Hepatitis C is now declared curable. Hepatitis B is still not, despite having been discovered nearly 50 years ago. An interview with Dr. Timothy Block of  the Hepatitis B Foundation and the Baruch S. Blumberg Institute. The future does look bright…

Perhaps this should not be a surprise, thinks Timothy Block, PhD, president and co-founder of the Hepatitis B Foundation (HBF) and its research arm, the Baruch S. Blumberg Institute. According to Block,there are two main reasons for the “cure deficit” between hepatitis B and C — funding and physiology.

He points out that commercial and federal investment in hepatitis C have been far greater than in hepatitis B. And that has clearly paid off in terms of finding a hepatitis C cure. “You get what you pay for,” he observes.

Physiologically, hepatitis B also presents unique challenges not found with hepatitis C — most notably cccDNA (or covalently closed circular DNA), the “mini- chromosome” produced by the hepatitis B virus. The cccDNA persists in the nucleus of the liver cell, where it can hide amidst the host’s own chromosomes, apparently out of reach of the cell’s own defense systems.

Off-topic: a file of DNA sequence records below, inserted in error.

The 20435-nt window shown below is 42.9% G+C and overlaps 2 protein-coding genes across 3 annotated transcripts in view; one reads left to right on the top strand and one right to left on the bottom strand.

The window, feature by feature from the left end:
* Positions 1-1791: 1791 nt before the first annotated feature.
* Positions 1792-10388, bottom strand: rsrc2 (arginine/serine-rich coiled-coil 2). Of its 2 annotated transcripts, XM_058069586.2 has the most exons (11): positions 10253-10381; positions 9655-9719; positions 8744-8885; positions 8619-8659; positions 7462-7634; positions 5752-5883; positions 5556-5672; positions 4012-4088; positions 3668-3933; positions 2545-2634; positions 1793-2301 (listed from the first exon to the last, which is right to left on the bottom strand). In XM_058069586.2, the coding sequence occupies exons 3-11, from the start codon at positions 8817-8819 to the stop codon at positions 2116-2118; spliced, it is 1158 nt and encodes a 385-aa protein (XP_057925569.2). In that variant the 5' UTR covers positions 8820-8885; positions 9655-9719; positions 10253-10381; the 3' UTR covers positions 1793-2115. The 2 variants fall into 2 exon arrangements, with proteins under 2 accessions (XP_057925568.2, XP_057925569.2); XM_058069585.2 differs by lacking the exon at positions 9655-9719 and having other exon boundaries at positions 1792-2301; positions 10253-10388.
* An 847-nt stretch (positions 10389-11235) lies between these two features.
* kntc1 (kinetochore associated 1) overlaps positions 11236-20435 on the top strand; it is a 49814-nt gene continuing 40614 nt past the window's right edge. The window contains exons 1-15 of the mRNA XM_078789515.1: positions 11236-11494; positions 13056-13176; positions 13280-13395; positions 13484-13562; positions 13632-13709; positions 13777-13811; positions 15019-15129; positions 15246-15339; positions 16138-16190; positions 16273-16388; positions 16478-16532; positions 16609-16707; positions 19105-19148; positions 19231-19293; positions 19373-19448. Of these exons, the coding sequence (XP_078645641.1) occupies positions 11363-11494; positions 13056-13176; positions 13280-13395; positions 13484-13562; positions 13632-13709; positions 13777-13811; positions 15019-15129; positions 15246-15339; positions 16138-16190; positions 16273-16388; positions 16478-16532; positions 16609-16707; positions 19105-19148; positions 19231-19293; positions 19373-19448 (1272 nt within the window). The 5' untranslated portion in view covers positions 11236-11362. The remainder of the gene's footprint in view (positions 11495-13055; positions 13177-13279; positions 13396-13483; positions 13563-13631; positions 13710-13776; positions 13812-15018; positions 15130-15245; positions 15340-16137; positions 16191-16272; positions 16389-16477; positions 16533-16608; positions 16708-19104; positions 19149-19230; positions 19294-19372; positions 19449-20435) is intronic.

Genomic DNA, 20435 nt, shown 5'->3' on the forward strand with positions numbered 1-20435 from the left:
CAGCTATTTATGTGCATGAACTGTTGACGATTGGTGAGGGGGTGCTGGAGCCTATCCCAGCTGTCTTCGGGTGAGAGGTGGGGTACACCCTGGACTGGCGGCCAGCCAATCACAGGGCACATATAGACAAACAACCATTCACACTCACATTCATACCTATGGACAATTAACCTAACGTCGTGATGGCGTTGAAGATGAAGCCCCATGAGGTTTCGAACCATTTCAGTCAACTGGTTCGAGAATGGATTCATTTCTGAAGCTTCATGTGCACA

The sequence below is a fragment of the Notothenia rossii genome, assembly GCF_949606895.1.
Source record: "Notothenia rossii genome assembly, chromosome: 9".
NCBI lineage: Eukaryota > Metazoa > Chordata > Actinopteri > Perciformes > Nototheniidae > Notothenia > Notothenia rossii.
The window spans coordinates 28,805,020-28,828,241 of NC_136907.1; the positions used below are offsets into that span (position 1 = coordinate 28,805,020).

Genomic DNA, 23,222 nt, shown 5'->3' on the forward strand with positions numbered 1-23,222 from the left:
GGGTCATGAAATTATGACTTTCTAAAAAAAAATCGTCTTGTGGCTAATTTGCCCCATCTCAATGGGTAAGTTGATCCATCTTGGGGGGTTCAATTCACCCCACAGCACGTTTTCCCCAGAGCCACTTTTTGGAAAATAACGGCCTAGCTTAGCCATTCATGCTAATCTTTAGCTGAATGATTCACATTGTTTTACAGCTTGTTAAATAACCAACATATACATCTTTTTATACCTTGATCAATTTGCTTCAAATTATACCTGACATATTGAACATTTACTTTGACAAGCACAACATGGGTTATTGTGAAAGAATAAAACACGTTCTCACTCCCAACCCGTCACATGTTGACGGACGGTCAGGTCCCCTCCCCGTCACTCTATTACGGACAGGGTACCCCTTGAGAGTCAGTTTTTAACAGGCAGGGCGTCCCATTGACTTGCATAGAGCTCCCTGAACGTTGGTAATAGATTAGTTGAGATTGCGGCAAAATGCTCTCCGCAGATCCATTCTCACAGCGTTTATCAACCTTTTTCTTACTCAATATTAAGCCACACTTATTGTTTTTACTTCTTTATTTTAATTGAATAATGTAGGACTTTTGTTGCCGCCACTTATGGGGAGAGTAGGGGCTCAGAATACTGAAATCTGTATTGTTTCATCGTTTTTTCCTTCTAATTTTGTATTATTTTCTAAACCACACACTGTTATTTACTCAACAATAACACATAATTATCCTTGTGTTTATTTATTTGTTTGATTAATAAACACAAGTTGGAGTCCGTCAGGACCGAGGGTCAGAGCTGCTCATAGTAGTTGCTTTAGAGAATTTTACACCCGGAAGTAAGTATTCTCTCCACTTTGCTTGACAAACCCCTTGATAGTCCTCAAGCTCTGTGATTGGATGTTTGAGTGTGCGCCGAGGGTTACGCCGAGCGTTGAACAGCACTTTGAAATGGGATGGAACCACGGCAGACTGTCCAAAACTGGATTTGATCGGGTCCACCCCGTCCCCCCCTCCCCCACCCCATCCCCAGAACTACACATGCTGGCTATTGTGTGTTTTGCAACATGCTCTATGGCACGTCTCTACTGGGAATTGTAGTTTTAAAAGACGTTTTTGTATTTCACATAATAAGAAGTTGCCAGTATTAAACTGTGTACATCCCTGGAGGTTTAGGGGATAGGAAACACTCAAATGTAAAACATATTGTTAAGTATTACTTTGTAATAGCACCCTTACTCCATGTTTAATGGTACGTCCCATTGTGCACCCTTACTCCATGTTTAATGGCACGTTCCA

Acting like “an indestructible template,” cccDNA continues to produce virus particles throughout the life of the infected liver cell, even in people being treated with antiviral agents.

Hepatitis C, on the other hand, doesn’t enter the cell’s nucleus, so it’s possible to cure a person by stopping this virus from replicating long enough for the liver cells to regenerate.

But remember that people who have been “cured” of hepatitis C can still get re-infected,” Block cautions. The hepatitis C drugs apparently do not trigger an immune response that protects against re-infection.

In contrast, some people can be cured of hepatitis B, either naturally or through drug therapy. These individuals do seem to have long-term protective immunity. “And that’s what we are aiming for,” he declares.

Why We Need a Cure for Hepatitis B 

It can be argued that the approved antiviral agents are very successful in keeping the virus under control. So do we really need a cure? Definitely yes, Block replies emphatically.